While the world's governments have been gathered in Durban, South Africa, between 29 November and 9 December to discuss co-ordinated international action against climate change, many TV viewers in the UK on 7 December were transfixed by powerful images of how warming is transforming the Earth's polar regions.
The final episode of Frozen Planet featured narrator Sir David Attenborough at centre stage as he explained the ways in which shrinking ice sheets and other impacts in the Arctic and Antarctic are radically changing life at the poles for all species, including humans.
But the seventh instalment of the BBC's extraordinarily successful series, called On Thin Ice, has attracted undeserved controversy for its focus on the impacts of climate change.
First, the Daily Telegraph newspaper reported that some broadcasters in other countries that have bought the series, particularly the United States, will not be showing the final programme because of its content.
Caroline Torrance, the Director of Programme Investment at BBC Worldwide, offered a plausible, if not entirely convincing, denial, pointing out that "the vast majority of broadcasters have licensed the Frozen Planet: On Thin Ice episode".
However, an even bigger stir was caused by this week's issue of Radio Times which offered Lord Lawson, the chair of the 'sceptic' Global Warming Policy Foundation, the opportunity to 'balance' the clear and stark messages conveyed by Frozen Planet. Lord Lawson attacked Sir David Attenborough, alleging that "when it comes to global warming he seems to prefer sensation to objectivity".
But in attempting to substantiate his accusations against Sir David, Lord Lawson merely demonstrated that the Radio Times did not bother to fact-check his article.
First, Lord Lawson attempted to create a false balance between the dramatic shrinking of the Arctic ice cap and the increase in sea ice in some parts of East Antarctica. What he failed to mention is that the mass of ice across Antarctica as a whole is declining, and sea ice is increasing in those areas of East Antarctica that are experiencing abnormally low temperatures because of the man-made hole in the ozone layer.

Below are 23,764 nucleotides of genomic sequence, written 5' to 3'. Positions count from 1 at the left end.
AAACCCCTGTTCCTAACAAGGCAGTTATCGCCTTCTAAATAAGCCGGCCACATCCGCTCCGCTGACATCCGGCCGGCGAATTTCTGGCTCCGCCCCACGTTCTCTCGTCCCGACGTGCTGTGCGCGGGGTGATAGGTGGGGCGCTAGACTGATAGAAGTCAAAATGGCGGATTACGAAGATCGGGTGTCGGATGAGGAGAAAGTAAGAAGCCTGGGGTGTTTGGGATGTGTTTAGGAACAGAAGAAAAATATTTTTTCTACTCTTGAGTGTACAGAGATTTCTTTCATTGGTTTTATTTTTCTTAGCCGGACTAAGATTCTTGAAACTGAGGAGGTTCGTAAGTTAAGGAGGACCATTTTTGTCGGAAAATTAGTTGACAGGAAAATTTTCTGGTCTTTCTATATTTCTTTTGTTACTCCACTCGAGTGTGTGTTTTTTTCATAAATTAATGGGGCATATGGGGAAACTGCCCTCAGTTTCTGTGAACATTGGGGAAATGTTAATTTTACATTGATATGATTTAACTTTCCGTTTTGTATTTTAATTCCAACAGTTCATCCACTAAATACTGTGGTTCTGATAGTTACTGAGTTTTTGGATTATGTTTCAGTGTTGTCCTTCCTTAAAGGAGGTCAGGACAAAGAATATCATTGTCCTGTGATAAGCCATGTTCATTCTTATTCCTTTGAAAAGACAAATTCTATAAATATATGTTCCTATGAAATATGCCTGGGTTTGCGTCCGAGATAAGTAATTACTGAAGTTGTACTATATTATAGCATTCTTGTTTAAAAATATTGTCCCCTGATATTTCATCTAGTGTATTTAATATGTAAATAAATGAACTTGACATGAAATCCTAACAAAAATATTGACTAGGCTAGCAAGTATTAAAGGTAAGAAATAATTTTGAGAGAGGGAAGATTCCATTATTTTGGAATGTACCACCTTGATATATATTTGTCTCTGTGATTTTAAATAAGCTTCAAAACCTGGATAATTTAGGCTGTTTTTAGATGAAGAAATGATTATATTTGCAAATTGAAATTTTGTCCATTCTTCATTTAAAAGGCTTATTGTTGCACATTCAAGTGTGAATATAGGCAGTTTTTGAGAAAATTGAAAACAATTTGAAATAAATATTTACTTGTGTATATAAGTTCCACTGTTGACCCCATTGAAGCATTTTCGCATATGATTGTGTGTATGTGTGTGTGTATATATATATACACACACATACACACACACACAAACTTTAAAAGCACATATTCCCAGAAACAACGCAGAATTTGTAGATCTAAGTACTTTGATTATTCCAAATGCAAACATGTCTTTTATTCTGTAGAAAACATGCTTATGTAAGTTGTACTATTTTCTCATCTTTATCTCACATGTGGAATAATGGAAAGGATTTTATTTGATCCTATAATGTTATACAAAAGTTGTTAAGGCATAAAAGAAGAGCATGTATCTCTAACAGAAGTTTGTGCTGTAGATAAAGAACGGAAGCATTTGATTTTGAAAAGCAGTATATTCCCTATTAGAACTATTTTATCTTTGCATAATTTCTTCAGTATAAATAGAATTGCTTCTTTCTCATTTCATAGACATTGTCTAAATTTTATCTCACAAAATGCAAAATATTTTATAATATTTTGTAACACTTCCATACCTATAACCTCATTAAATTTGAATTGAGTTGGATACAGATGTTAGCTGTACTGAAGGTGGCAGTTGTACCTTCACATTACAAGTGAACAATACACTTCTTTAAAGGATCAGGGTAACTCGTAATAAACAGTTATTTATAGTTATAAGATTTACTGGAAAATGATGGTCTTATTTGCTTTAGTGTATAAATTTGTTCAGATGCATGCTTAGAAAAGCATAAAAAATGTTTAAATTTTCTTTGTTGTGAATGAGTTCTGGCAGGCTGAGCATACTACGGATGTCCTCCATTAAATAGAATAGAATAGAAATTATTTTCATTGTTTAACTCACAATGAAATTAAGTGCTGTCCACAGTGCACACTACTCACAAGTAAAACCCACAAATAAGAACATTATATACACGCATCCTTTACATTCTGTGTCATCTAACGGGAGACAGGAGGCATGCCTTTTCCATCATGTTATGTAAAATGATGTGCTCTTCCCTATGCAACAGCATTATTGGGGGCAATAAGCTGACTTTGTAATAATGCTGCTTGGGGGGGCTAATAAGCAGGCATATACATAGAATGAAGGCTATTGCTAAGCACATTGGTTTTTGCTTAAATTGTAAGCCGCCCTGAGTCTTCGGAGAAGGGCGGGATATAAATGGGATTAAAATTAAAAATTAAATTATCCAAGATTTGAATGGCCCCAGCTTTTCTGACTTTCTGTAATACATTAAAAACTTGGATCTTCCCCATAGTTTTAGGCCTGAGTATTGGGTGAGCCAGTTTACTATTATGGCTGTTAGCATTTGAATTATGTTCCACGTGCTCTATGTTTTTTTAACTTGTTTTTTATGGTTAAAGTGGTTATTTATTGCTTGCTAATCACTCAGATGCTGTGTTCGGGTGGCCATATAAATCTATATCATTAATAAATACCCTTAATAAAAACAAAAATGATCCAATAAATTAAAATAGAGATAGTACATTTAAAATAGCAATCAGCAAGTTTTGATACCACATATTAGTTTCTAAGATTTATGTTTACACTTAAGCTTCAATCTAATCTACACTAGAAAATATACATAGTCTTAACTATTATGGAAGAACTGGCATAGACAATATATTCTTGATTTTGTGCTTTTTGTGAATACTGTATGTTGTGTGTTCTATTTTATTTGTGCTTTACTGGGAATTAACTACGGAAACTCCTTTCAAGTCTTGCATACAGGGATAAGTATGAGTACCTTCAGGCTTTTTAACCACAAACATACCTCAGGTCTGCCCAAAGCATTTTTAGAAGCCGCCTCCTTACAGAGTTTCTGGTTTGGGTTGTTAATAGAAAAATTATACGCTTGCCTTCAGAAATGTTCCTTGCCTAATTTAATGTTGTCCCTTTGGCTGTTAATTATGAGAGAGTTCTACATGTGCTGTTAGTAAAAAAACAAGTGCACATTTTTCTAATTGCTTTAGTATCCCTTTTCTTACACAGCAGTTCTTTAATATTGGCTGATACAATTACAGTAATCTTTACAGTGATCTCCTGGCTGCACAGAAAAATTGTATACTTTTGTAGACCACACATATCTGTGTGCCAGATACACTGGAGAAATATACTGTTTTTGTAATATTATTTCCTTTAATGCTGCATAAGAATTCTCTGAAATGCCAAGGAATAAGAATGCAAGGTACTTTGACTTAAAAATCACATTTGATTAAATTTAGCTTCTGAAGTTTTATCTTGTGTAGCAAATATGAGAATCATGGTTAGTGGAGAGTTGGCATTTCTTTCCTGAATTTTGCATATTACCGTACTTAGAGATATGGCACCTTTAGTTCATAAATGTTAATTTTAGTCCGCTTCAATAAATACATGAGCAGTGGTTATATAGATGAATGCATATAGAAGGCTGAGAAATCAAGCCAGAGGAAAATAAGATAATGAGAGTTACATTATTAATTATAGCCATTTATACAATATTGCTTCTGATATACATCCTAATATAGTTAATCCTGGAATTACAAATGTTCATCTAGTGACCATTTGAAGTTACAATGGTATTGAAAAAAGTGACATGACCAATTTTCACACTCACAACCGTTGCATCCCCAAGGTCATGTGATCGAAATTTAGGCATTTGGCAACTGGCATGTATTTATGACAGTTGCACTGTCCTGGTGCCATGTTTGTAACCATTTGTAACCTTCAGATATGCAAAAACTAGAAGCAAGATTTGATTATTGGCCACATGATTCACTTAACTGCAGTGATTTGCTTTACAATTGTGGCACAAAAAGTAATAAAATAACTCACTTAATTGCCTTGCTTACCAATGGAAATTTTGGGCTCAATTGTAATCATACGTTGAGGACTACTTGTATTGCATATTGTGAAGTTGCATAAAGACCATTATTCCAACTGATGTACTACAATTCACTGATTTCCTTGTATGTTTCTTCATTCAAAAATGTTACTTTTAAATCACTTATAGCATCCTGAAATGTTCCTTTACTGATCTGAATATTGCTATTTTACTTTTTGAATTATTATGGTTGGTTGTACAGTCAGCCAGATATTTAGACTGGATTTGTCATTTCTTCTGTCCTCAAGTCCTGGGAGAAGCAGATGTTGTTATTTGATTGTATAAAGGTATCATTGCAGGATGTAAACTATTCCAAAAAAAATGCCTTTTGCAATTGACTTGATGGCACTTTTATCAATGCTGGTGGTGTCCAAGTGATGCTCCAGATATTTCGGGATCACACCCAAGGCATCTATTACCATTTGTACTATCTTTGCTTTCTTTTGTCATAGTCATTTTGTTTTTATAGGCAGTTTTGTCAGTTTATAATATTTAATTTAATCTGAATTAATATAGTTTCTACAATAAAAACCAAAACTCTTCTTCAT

Second, Lord Lawson claimed that the polar bear population in the Arctic has been rising. This is untrue. As the new 'Arctic Report Card: Update for 2011' indicates, of the 19 sub-populations of polar bears, only one has recorded an increase while 7 have recorded decreases.
Third, Lord Lawson suggested that increased evaporation from the Arctic Ocean will increase cloud cover that will counteract the impact of global warming. In fact, the temperature of the Arctic is rising faster than regions at lower latitudes, and the loss of albedo caused by the melting of the ice cap, which tends to reflect the Sun's rays, is increasing warming.
Fourth, Lord Lawson asserted that global warming stopped in 2001, but his argument was based on an apparently weak grasp of statistics. If one analyses each of the 32 sequences of 10 consecutive years (including 2001 to 2010) of global annual temperatures that occurred between 1970 and 2010, only seven define statistically significant (at the 95% level) warming trends, even though the trend over the entire 41 year period is clearly upwards and statistically significant. Measuring trends from just 10 data points carries the serious risk of failing to detect statistically significant signals amid the noise.
One should perhaps admire the chutzpah of Lord Lawson's claims of bias, given that the campaign by the Global Warming Policy Foundation against UK Government policies on energy and climate change relies so heavily on promoting inaccurate and misleading information about the science.
What is very disappointing is that the Radio Times has ignored a report which criticised the disproportionately large amount of coverage that climate change 'sceptics' have received from the BBC.
Perhaps this is a consequence of the BBC Trust abandoning its plans to promote the report because Lord Lawson threatened legal action over a sentence which accused him of making statements that are not supported by the facts.
Whatever the reason, the BBC must not be cowed by fringe campaign groups which stridently believe that impartiality should trump accuracy and which insist that the broadcaster must position itself halfway between scientific facts and 'sceptic' fictions. The Global Warming Policy Foundation on 8 December again put pressure on the BBC to give in to its demands when it published a report by Christopher Booker, a columnist for the Sunday Telegraph newspaper, attacking the broadcaster's coverage of climate change.
Nevertheless, the BBC should resist this lobbying and should instead follow the outstanding example set by Sir David Attenborough, whose reputation remains unimpeachable, by continuing to promote public awareness and informed debate about the risks posed by climate change.
Bob Ward is policy and communications director at the Grantham Research Institute on Climate Change and the Environment at London School of Economics and Political Science.
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